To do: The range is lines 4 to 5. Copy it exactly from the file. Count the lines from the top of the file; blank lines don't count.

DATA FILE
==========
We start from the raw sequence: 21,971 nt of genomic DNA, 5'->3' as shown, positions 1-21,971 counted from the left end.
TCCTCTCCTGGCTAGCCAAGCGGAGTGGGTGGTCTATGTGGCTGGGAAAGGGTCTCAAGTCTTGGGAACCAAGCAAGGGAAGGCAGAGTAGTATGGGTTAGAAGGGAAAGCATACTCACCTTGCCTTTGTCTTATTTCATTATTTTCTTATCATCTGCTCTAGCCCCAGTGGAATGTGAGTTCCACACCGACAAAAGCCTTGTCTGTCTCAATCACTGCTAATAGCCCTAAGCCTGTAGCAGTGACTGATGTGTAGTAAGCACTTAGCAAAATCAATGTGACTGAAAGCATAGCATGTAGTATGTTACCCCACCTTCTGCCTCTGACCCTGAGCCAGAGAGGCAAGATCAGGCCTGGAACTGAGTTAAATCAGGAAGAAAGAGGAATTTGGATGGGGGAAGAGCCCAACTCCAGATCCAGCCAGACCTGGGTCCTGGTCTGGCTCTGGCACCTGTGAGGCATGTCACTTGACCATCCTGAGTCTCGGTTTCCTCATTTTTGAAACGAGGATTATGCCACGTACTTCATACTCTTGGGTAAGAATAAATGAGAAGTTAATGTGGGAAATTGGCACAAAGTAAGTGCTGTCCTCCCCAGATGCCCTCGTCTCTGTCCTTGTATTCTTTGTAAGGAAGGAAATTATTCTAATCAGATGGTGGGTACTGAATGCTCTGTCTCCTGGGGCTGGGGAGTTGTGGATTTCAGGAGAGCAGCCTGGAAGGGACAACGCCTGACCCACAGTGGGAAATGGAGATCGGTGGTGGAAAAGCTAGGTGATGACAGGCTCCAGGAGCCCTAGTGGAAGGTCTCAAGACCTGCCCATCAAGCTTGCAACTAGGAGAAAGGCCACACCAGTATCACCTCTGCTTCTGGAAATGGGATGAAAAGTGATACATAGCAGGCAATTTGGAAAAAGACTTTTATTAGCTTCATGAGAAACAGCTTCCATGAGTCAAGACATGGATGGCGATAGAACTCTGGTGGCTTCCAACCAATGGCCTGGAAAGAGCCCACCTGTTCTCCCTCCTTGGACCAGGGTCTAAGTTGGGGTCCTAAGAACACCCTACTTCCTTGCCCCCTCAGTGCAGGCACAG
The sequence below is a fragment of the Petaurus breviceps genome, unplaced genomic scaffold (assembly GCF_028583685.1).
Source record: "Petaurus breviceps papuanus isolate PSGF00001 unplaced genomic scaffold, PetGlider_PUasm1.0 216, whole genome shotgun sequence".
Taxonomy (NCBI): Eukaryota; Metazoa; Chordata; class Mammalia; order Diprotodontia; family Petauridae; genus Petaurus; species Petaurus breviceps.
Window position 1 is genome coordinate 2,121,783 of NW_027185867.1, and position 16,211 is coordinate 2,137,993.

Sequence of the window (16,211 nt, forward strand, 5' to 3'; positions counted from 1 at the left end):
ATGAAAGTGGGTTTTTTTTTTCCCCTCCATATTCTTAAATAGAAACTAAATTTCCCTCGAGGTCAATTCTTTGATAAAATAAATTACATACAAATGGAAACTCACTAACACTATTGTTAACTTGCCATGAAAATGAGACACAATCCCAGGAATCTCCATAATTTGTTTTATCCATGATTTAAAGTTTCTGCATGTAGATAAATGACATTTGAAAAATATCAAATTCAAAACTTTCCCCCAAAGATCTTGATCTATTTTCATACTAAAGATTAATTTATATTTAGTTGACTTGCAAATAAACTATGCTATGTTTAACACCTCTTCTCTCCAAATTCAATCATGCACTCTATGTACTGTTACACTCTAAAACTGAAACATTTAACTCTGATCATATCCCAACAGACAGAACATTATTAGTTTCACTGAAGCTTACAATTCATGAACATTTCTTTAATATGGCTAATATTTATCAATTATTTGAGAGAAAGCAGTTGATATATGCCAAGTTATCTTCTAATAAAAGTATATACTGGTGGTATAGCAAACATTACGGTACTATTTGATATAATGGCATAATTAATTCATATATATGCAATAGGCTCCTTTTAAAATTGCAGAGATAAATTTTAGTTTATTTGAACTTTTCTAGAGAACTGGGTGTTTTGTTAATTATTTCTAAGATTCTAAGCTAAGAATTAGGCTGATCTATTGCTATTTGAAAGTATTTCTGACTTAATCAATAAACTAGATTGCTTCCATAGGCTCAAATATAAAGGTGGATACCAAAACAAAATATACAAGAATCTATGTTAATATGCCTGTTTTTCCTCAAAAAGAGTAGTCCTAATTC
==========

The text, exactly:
Source record: "Petaurus breviceps papuanus isolate PSGF00001 unplaced genomic scaffold, PetGlider_PUasm1.0 216, whole genome shotgun sequence".
Taxonomy (NCBI): Eukaryota; Metazoa; Chordata; class Mammalia; order Diprotodontia; family Petauridae; genus Petaurus; species Petaurus breviceps.